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The Dumbest Generation 
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Heinlein Nexus
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Post The Dumbest Generation
You know all those stories about how modern kids are burdened down with homework and are all the smarter for their expertise with digital communication? All rubbish, according to this book. The author accuses proponents of such theories of selective bias. Exhibiting a bit of selectivity of his own, he nevertheless unloads a torrent of data in support of his thesis. It's as if Jim went on an extended rant and Bill was feeding him literary references and studies at full throttle.

The conclusion is predictably depressing and apocalyptic. It's also hard to argue with. The main targets of his withering barrage are the educators who turn on their own profession by proclaiming that the kids have it right all along and we should all tailor their education to suit their short attention spans. As if a dietician had said, "Hey, forget all that stuff about vitamins and fiber - we should listen to our kids, they want fried Twinkies and bacon burgers, that's what we should be giving them." His opposition is an old fashioned viewpoint; and it's a relief to hear someone who's mad as hell and isn't going to take any more BS.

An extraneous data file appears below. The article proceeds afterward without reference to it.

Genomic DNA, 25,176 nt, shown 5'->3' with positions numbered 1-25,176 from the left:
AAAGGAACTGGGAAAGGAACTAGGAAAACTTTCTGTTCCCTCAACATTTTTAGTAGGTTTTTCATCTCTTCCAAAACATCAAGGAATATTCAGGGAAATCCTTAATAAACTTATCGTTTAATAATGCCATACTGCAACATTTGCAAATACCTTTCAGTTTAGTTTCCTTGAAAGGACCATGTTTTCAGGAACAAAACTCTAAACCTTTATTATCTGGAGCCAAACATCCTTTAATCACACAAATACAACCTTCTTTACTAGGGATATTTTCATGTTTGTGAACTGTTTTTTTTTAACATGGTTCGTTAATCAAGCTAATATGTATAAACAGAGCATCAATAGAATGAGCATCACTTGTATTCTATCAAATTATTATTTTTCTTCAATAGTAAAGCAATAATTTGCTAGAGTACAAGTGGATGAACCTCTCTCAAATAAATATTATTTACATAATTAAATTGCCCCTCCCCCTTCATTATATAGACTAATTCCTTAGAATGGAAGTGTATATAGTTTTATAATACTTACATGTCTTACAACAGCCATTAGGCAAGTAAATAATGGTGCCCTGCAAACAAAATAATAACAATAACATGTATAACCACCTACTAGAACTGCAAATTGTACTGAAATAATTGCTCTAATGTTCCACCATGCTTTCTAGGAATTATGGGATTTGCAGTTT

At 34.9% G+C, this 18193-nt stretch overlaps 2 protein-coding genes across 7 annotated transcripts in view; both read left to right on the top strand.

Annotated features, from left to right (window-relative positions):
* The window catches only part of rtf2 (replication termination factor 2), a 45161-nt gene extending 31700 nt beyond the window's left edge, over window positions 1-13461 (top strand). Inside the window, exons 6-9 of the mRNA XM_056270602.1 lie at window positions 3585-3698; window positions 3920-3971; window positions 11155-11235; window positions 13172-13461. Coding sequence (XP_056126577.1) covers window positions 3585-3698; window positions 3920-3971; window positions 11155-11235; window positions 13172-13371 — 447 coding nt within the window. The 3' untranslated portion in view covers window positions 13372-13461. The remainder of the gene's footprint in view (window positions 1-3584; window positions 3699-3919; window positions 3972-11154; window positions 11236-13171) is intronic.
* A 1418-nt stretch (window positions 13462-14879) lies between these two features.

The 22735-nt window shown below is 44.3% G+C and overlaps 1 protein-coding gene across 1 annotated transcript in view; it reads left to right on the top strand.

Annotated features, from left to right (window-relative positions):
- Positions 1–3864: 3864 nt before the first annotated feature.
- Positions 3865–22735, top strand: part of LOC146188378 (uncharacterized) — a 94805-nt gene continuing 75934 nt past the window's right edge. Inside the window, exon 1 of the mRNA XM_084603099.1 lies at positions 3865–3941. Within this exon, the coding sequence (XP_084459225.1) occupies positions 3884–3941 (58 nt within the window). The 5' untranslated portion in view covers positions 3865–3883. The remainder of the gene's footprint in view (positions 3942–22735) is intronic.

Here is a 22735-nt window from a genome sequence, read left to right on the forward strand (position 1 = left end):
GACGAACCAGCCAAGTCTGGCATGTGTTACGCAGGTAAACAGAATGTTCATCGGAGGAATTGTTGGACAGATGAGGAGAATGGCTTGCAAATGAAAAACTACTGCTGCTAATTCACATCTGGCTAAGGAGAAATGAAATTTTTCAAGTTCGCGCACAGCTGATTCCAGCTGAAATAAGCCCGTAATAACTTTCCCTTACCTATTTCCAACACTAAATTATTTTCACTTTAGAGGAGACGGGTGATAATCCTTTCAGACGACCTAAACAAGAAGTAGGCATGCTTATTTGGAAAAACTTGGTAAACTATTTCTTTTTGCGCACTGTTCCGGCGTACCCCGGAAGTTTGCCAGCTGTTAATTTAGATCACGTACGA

Perhaps the most interesting thing is that he managed to come up with a good argument damning Wikipedia that we all missed. Jim, see page 153.

Sat Sep 19, 2009 8:41 pm
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Post Re: The Dumbest Generation
PeterScott wrote:
It's as if Jim went on an extended rant and Bill was feeding him literary references and studies at full throttle.

Now there's a terrifying image for you.

"Hier stehe ich. Ich kann nicht anders." - Luther
In the end, I found Heinlein is finite. Thus, finite analysis is needed.

Sat Sep 19, 2009 9:53 pm
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Post Re: The Dumbest Generation
Jim scares more easily than I do, apparently. ;P I'm going to have to read that book; it sounds as if I'll agree with quite a bit of it. (Probably not all of it, but I've yet to agree with all of what any author, including God, wrote.) <wry grin>

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Sat Sep 26, 2009 9:25 pm
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Post Re: The Dumbest Generation